Then, the court should find the debtor’s exercise of its procedural rights to be an abuse of those rights, which cannot be upheld or tolerated by the court (e.g. Kraków Court of Appeal judgment of 22 January 2020, case no. I ACa 338/19, and Katowice Court of Appeal judgment of 6 October 2021, case no. I ACa 729/20). If the mere application for initiation of a non-contentious proceeding suffers from these defects, it should be rejected by the court without considering the merits (Supreme Court judgment of 12 March 2020, case no. IV CSK 582/18).
The cost of participating in proceedings as an interested person
The creditor’s mere request to be admitted to non-contentious proceedings as an interested person does not involve any court fees. In non-contentious proceedings, each participant bears the costs of the proceedings related to its own involvement in the case (Civil Procedure Code Art. 520 §1).
However, if the participants are interested in the outcome of the proceedings to a different extent or their respective interests conflict, the court may proportionately split the costs or charge one participant with all of the costs (the same applies to the reimbursement of the costs of proceedings incurred by the participants, Art. 520 §2).
If the interests of the participants are contradictory, the court may also order the participant whose applications have been dismissed or rejected to reimburse the costs incurred by another participant. This provision applies as relevant if the participant has acted in the case negligently or improperly (Art. 520 §3).
This means that a creditor applying for admission to non-contentious proceedings involving the debtor must be prepared to incur court fees arising from the actions taken by the creditor in the proceedings (e.g. the creditor’s requests to admit evidence). However, if the creditor can demonstrate that the applicant and other participants have acted negligently, e.g. concealing from the court the wrongful, fraudulent purpose of the court proceedings, the creditor can obtain a ruling from the court ordering these persons to cover the court fees for the proceedings in full, including reimbursement of fees incurred by the creditor.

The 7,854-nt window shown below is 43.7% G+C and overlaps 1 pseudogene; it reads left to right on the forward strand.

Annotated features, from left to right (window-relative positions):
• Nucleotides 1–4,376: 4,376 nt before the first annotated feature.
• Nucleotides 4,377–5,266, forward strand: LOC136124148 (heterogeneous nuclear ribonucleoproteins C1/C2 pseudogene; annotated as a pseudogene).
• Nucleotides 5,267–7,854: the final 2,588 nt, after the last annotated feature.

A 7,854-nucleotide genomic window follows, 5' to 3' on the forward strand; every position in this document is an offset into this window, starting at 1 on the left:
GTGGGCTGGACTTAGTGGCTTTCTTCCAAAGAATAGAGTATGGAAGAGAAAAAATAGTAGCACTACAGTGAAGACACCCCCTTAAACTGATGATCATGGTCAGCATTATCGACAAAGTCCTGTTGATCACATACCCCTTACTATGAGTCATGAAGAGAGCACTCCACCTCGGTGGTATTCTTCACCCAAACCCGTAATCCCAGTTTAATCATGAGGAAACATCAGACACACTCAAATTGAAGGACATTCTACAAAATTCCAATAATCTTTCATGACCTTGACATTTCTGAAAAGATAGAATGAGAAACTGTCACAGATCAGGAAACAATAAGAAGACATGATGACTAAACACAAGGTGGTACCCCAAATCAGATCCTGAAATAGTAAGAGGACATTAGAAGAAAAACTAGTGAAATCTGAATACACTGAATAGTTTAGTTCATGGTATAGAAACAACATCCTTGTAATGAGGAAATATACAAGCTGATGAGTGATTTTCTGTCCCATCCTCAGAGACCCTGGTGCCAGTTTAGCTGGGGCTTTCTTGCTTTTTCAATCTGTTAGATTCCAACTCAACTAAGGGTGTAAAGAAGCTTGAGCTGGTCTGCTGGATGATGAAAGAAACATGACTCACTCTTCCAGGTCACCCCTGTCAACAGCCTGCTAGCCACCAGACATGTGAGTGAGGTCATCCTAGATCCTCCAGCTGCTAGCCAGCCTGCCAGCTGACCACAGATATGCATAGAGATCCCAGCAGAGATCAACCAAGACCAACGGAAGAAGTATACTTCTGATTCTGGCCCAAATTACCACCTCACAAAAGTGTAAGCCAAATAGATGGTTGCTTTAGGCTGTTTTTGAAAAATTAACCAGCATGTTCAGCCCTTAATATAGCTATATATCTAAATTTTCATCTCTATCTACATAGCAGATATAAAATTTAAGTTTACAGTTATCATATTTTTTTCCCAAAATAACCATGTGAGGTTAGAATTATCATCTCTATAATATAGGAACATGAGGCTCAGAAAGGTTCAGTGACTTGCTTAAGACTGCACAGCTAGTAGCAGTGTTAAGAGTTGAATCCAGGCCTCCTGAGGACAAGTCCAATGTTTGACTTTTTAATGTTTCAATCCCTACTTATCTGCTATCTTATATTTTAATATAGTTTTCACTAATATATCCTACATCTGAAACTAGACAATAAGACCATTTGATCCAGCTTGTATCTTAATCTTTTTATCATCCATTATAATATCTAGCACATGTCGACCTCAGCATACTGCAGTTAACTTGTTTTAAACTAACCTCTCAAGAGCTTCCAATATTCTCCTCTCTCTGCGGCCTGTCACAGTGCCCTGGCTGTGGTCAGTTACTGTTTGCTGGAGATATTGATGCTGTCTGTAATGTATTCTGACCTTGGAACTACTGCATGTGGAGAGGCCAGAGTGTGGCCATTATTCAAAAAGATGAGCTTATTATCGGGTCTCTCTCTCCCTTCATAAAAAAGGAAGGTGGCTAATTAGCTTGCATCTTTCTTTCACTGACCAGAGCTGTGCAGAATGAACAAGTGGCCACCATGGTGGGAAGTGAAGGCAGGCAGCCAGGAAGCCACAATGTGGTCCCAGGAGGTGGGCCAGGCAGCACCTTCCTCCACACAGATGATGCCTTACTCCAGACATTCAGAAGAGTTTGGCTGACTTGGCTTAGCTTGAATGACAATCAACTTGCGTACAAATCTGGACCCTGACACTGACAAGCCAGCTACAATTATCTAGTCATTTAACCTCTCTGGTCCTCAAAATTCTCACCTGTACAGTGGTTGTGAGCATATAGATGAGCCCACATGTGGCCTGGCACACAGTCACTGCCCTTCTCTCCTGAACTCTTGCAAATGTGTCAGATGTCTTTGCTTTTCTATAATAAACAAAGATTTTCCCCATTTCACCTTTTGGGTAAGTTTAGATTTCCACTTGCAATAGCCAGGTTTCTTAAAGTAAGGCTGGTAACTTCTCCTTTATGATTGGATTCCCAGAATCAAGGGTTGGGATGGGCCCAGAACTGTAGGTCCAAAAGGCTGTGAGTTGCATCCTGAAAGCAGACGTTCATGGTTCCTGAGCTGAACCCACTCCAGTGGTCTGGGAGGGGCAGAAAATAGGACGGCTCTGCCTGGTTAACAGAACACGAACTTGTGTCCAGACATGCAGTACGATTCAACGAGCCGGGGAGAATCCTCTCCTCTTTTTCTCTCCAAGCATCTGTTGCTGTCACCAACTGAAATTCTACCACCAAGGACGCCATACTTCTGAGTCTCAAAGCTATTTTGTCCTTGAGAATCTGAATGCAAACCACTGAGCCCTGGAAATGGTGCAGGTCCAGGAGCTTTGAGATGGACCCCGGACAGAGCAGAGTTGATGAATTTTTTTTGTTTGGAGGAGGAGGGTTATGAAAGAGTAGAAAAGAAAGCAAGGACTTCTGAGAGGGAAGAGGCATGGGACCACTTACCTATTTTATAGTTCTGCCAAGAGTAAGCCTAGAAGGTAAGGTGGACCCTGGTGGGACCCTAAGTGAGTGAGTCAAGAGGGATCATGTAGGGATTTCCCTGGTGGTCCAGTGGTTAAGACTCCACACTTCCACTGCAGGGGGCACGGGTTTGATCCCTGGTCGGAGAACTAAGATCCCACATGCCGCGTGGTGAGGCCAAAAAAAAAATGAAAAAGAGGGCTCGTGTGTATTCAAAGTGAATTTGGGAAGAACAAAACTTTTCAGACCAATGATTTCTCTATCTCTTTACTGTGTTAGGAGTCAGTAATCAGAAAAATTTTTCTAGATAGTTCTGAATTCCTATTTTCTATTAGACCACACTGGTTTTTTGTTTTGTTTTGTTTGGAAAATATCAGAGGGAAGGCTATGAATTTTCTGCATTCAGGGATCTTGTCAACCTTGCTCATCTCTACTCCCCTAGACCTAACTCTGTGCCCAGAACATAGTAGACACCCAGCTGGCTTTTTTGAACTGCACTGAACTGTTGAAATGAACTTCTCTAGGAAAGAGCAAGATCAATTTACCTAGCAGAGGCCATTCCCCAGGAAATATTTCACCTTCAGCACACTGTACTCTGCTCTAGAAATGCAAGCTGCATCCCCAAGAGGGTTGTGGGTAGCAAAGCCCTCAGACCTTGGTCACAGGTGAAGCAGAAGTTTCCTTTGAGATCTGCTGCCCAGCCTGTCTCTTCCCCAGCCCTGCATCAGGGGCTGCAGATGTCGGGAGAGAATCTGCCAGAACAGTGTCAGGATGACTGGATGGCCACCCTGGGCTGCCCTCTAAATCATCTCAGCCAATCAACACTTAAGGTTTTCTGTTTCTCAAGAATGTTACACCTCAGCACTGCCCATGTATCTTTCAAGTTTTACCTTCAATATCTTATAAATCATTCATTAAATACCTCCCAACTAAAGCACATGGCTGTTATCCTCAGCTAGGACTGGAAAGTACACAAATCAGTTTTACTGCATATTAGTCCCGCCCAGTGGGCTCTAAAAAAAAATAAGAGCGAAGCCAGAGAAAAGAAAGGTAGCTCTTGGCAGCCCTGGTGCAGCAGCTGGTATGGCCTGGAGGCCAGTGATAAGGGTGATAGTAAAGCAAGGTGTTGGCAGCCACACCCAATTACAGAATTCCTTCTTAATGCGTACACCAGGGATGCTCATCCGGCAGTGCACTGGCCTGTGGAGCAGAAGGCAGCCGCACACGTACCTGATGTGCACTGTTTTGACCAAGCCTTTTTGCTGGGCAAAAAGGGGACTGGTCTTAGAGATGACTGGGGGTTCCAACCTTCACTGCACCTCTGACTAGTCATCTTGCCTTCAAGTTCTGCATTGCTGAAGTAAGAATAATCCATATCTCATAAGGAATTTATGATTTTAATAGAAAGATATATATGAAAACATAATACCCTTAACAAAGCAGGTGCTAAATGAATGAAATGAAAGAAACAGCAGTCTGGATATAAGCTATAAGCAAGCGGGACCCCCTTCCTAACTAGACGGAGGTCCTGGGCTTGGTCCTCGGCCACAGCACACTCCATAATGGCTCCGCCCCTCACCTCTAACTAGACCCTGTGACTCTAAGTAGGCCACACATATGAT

Creditor as a secondary intervenor
A creditor may have standing to participate as a secondary intervenor in contentious proceedings to which the debtor is a party, at any stage before the case is closed at the second instance (Civil Procedure Code Art. 76–80).
As Art. 76 states: “Anyone who has a legal interest in a case being decided in favour of the parties may join the case alongside the party at any stage before the hearing is closed at the second instance (secondary intervention).” Thus, the purpose of secondary intervention is to protect the secondary intervenor whose interests could be violated as a result of a judgment unfavourable to a party to the proceedings with which the secondary intervenor has a specific legal relationship. If the intervenor successfully joins the case, its participation can shape the course of the proceedings and even control to some extent the steps taken by the party the intervenor is joining (e.g. in terms of claims raised and evidence submitted).